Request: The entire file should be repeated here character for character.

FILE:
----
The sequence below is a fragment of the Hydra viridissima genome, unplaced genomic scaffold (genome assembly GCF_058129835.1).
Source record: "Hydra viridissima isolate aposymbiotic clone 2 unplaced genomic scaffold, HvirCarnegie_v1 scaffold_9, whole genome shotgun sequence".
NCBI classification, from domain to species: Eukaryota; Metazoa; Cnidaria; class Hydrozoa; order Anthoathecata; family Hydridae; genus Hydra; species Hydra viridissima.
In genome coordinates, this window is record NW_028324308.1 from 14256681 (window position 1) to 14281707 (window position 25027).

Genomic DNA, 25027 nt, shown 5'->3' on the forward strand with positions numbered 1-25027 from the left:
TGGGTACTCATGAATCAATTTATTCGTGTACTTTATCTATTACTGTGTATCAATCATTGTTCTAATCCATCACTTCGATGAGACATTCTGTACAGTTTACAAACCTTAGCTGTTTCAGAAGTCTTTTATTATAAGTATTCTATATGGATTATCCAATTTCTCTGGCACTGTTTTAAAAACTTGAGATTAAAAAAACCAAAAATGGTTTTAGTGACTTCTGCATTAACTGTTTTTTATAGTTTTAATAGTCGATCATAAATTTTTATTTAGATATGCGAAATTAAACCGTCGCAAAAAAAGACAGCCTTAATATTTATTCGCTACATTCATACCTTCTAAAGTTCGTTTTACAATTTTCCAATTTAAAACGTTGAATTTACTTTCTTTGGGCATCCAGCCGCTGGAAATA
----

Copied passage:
The sequence below is a fragment of the Hydra viridissima genome, unplaced genomic scaffold (genome assembly GCF_058129835.1).
Source record: "Hydra viridissima isolate aposymbiotic clone 2 unplaced genomic scaffold, HvirCarnegie_v1 scaffold_9, whole genome shotgun sequence".
NCBI classification, from domain to species: Eukaryota; Metazoa; Cnidaria; class Hydrozoa; order Anthoathecata; family Hydridae; genus Hydra; species Hydra viridissima.
In genome coordinates, this window is record NW_028324308.1 from 14256681 (window position 1) to 14281707 (window position 25027).

Genomic DNA, 25027 nt, shown 5'->3' on the forward strand with positions numbered 1-25027 from the left:
TGGGTACTCATGAATCAATTTATTCGTGTACTTTATCTATTACTGTGTATCAATCATTGTTCTAATCCATCACTTCGATGAGACATTCTGTACAGTTTACAAACCTTAGCTGTTTCAGAAGTCTTTTATTATAAGTATTCTATATGGATTATCCAATTTCTCTGGCACTGTTTTAAAAACTTGAGATTAAAAAAACCAAAAATGGTTTTAGTGACTTCTGCATTAACTGTTTTTTATAGTTTTAATAGTCGATCATAAATTTTTATTTAGATATGCGAAATTAAACCGTCGCAAAAAAAGACAGCCTTAATATTTATTCGCTACATTCATACCTTCTAAAGTTCGTTTTACAATTTTCCAATTTAAAACGTTGAATTTACTTTCTTTGGGCATCCAGCCGCTGGAAATA